What is the position where an established common law principle be it civil or criminal does not accord with a Maori cultural practice and a litigant argues that the Maori cultural practice should  determine the outcome. For example, in a murder case where the defendant’s defence is one of doing the right thing by revenging a wrong (utu), or one of limiting the role of women in society, or reintroducing slavery, or cannibalism or as a defence to a charge of bigamy. The Chief Justice said in passing that Maori customary practices which do not accord with current standards of behaviour would be excluded. To do so means that the court will be required to pick and choose which Maori cultural practices are part of the common law and which are not. Justice Williams would have none of this. His view is that pre 1840 “Tikanga” in all its variety is part of the common law of “Aotearoa” and furthermore the courts have no jurisdiction to modify any of those practices. In short the Court will be unable to pick and choose.

The Chief Justice and Glazebrook J. recognised some of these difficulties in their judgments but thought they could be worked out on a case-by-case basis. This is an astonishing admission. These are Judges sitting in our highest Court they must know that to have any social acceptance the law must be certain, predictable, and knowable in advance which is why ignorance of the law is no excuse. They must also know that the law must be of universal application without fear or favour affection or ill will or it is nothing. That is the oath they swore on taking office. What is so difficult for them about understanding the meaning of “common” in the description common law. It means no more and no less than the same for everybody. The Common law and British citizenship were the two priceless gifts that Captain Hobson offered to the Maori tribes at Waitangi. The wiser heads among the Chiefs gathered to consider these offers accepted them with alacrity and lived by them for the next one hundred and eighty years resulting in Maori people becoming seamlessly integrated into New Zealand society and major stakeholders in our market economy. Those wedded to their tribal customs and incessant warring did not and their successors to this day are to be found among activists, academics and Marxists politicians with their secret agendas. A virus has been allowed to infect the common law and it  has unknowable and unpredictable consequences, but one thing is certain we can no longer refer to the common law because it no longer is common to all New Zealanders. Unless the courts and the law command widespread community acceptance by its impartiality and universal application the door is open to anarchy.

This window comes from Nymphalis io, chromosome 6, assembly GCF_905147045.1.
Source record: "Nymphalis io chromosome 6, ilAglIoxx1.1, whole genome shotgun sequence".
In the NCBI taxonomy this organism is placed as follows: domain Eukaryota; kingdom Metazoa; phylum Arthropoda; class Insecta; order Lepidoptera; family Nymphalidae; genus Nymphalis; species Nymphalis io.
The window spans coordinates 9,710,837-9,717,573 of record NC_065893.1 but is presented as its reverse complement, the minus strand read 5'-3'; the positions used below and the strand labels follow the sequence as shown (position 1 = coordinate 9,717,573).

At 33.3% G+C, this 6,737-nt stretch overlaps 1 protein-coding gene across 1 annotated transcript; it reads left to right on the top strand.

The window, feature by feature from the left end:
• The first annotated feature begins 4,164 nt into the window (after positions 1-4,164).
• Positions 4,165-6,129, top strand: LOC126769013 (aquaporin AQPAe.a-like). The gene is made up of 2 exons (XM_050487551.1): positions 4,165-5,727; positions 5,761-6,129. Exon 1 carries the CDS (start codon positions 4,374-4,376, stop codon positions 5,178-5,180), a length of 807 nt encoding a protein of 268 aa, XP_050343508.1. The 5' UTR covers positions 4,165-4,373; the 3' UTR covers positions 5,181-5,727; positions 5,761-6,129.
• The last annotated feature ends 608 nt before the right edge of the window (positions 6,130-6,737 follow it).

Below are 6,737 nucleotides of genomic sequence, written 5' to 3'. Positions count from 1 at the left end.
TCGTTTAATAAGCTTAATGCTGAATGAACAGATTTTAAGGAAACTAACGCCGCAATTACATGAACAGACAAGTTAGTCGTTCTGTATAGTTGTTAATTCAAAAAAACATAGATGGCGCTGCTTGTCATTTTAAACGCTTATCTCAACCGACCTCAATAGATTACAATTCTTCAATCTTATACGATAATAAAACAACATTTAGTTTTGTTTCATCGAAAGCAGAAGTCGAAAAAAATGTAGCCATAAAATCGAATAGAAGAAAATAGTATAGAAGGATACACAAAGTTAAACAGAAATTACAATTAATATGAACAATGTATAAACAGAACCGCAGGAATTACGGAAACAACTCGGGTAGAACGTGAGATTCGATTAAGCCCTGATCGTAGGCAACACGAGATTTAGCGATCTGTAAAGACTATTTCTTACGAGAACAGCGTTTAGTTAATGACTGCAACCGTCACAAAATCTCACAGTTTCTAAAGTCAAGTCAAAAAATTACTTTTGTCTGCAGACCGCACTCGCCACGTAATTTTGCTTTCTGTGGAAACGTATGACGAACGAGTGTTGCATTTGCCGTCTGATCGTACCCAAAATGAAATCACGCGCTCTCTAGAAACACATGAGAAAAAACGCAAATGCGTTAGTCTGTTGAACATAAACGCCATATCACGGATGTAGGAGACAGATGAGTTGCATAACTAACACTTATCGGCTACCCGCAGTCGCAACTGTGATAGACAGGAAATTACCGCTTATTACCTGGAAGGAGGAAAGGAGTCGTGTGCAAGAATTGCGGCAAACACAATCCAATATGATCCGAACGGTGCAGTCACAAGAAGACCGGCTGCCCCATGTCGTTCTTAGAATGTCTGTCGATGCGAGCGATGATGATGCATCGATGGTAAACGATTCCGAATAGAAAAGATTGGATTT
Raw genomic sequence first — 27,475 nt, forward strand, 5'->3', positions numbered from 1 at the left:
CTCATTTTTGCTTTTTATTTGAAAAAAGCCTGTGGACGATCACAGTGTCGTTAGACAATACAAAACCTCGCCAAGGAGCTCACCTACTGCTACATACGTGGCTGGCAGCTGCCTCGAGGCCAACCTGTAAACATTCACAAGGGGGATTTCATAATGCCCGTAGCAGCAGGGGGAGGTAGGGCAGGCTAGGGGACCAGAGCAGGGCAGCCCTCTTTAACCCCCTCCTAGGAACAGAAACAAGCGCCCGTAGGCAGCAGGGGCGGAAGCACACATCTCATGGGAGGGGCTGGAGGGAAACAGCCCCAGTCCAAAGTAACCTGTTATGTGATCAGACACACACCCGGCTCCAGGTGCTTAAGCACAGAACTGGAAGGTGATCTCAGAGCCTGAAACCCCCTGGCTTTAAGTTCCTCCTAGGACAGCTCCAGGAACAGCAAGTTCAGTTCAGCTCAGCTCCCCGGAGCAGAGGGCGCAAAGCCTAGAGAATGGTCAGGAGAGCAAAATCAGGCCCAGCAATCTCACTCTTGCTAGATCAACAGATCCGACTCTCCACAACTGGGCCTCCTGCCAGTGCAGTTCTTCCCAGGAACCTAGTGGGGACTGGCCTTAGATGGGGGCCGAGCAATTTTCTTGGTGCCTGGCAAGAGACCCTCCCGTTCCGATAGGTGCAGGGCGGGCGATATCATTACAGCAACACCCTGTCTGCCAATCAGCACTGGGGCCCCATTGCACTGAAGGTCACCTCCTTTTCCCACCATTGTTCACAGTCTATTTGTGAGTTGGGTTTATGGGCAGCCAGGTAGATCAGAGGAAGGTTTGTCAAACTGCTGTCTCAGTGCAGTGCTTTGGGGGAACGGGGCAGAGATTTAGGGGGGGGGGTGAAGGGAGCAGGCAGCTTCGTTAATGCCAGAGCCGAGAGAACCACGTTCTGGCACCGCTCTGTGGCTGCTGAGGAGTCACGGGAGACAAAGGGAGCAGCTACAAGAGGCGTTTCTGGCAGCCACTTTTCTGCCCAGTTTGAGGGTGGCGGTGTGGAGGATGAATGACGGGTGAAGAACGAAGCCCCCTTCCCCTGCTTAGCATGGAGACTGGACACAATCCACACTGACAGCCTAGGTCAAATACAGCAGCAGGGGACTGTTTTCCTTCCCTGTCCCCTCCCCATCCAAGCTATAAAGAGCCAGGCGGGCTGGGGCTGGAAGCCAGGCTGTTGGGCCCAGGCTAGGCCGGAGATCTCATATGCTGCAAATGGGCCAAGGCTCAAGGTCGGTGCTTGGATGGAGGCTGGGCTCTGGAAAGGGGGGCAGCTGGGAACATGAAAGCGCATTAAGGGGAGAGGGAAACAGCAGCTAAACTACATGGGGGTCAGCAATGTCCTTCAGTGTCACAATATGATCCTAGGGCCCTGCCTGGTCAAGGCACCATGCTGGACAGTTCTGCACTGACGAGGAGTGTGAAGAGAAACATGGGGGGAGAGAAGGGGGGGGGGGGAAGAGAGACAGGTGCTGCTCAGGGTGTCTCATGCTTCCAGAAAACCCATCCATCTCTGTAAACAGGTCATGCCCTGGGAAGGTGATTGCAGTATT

Finally, one wonders if the three judges who have initiated these seismic changes considered the importance of the separation of powers between Parliament and the Courts which is crucial to the health of our democracy. And why go to the trouble of producing a judgment which can have no binding effect on the substantive determination of the appeal. Nothing said about “Tikanga” is binding on any later Court – it is what the law refers to as ‘obiter dicta’ and we thank the judgments of O’Regan and Arnold JJ for pointing that out. The reason being because no part of this excursion into pre 1840 Maori cultural practices was necessary to or relied on by the Court in deciding whether or not the evidence given against Peter Ellis at his trial was sufficient to allow the Jury to convict him. That said they have opened the door to future activist judges to rely on the obiter pronouncements in these judgments and to apply them in later cases for example the pending foreshore and seabed litigation. It is of the deepest concern to contemplate that two of the Judges on our highest Court; Winkelmann CJ and Glazebrook J. appear to have  become swept up in the drive by the Maori caucus of the present government  to implement their He Pua Pua policies before it is too late and they are ejected from office. Williams J. the other member of the majority has long made no secret in his extra judicial writings of his drive for the courts to recognise Maori customs as part of the law so at least he is consistent if misguided. Willie Jackson the Minister for Broadcasting and who appears to lead the Maori caucus in government and who has probably read the writings of Williams J. knows all this. He has recently rejected a report from who knows whom proposing co government in New Zealand because it is too radical. He now has barely six weeks left in the Parliamentary cycle to introduce new legislation dealing with that deeply unpopular proposition making it unlikely it will ever see the light of day. It is astonishing that the  majority of the judges in our highest court would do his work for him by elevating Maori customs to become an equal source of law alongside the common law, and the statutes enacted by Parliament. That is the most unprecedented and blatant descent by three out of five members of our highest Court into matters of crucial social and political import. These judges leave a poison challis for their successors with unknowable malign social consequences. It will now be left to Parliament by legislation to reinstate the commonality of Judge made law.